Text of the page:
Let me start with the second point I raised yesterday: does miktzas hayom k’kulo mean that there is a requirement /chiyuv for a full day of observance that can be satisfied by doing only half a day, or does it mean that all that is required to begin with is observance of half a day? Two gemaras suggest two different answers:
1) The gemara (Nazir 5-6) has a debate between Rav Masna and Bar Pada whether stam nezirus is 29 or 30 days long, meaning whether the nazir would shave on day 30 or day 31. However, the gemara concludes that Rav Masna who holds stam nezirus is 30 days (= day 31 is haircut day) also holds that miktzas ha’yom k’kulo; therefore the nazir is yotzei (b’dieved) even if he shaved on day 30. If both opinions hold that a nazir is yotzei if he shaves on day 30, what then is the difference between them? The meforesh (pseudo-Rashi) writes that the difference is in a case where the nazir became tamei on the afternoon of day 30. According to Bar Pada, nezirus ends on day 29; whatever happens on day 30 after the nazir’s shave is irrelevant. According to Rav Masna, day 30 is still part of the cycle of nezirus; if the nazir became tamei that afternoon, even though he already had shaved, he must re-do his nezirus.
If miktzas ha’yom k’kulo means that there is a chiyuv for only part of the day, then why do we care what happens in the afternoon after the nazir’s shave? However, if miktzas hayom k’kulo means that the chiyuv of nezirus encompasses the entire day, just we count observance of part of the day as a kiyum for the entire day, then I think we understand very clearly why becoming tamei in the afternoon undoes that chiyuv and forfeits the nezirus.
2) A woman becomes a zavah obligated to bring korbanos if she sees dam for three straight days. If she sees dam for one day, she must watch herself for one day b’taharah, as a shomeres yom. If she sees dam again on the second day, she is a zavah, but is not yet obligated to bring korbanos; she must watch on the third day, again shomeres yom k’neged yom again. If on the third day she again sees dam, she is a zavah who must bring korbanos. The gemara (Nazir 16a) asks how there could ever be a case of a zavah obligated to bring korbanos according to Rabbi Yosi, who holds of the principle of miktzas hayom k’kulo. Once the second day starts and the woman has not seen dam, miktzas hayom k’kulo – her count of a second day is complete. If she sees dam again, that is a new re’iya and has nothing to do with the past. The gemara answers that the din of zavah according to Rabbi Yosi would occur if she sees dam continuously for three straight days (see the gemara for a second answer as well).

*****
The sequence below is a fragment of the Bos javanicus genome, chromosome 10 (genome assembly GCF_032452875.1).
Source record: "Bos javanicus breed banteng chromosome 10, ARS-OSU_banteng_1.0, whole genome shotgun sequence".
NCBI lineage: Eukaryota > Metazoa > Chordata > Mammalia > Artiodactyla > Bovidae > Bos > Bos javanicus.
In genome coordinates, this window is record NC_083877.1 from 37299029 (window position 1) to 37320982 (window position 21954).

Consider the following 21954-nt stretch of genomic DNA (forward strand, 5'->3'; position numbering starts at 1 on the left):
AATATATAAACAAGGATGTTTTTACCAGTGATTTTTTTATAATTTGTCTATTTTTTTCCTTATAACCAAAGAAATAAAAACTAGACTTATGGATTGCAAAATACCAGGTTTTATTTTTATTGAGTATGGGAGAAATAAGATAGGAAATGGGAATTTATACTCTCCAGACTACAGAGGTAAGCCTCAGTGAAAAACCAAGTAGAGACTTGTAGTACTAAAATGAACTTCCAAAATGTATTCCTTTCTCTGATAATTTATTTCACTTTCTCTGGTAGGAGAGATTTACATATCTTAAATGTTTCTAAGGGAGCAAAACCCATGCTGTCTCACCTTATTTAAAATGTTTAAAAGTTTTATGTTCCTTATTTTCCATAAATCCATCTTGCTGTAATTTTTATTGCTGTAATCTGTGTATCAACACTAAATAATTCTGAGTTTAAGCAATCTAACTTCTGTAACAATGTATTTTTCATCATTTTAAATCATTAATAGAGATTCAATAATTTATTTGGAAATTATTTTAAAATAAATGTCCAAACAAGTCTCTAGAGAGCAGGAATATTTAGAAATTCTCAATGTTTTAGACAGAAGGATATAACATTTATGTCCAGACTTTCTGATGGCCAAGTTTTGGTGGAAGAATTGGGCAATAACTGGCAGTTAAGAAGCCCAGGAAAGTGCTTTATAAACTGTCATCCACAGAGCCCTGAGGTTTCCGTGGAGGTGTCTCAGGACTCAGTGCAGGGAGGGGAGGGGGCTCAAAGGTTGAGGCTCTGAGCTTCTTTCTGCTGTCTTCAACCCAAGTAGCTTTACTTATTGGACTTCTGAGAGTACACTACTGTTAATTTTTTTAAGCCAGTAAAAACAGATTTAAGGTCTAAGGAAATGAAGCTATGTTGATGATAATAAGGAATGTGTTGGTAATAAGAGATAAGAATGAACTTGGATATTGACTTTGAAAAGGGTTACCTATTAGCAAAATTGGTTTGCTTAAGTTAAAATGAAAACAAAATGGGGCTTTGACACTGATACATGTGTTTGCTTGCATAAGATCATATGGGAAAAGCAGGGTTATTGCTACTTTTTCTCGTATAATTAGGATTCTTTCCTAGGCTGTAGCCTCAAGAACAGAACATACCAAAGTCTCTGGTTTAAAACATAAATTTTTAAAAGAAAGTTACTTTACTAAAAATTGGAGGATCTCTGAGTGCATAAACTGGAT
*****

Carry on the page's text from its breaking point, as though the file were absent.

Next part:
If there is a chiyuv of shemira from dam for the entire day, just we count a shmira of miktzas hayom as sufficient, then I don't understand the conclusion. Just like if a nazir becomes tamei in the afternoon it forfeits the day despite miktzas hayom k'kulo, so too, the shomeres yom should forfeit her shmira of part of the day if the afternoon proves that the day is one of re'iyas dam. It seems from here that miktzas hayom means that all that is required is a shmira of part of the day.
Perhaps I should not expect consistancy. Even though it's the same words "miktzas ha'yom k'kulo", who says that the principle works the same way with respect to nezirus, shomeres yom, and I haven't even thrown in the machlokes Aba Shaul and Chachamim with respect to aveilus? The very fact that we have different Tanaim and Amoraim arguing in these different places about what seems to be the same principle may hint that we are in fact dealing with different animals.
I am not even convinced I have the lomdus here formulated correctly. I have been focussing on whether miktzas hayom means a chovas hagavra of some sort extends for only part of a day or whether the chiyuv extends for the entire day but is fulfilled with a kiyum on only part of the day. But why not look at time instead of the gavra? Perhaps miktzas hayom k'kulo means that we treat the day viz a viz the halacha in question as ending early. In other words, miktzas hayom k'kulo may mean that there is a chiyuv of aveilus (for example) for the entire seventh day of shiva, but the day ends at 9:00 in the morning instead of 7:30 at night.
Sad to disappoint, but I have not yet fully unravelled where we apply miktzas ha'yom. Maybe I can at least flesh out the question and problems next post, bl"n.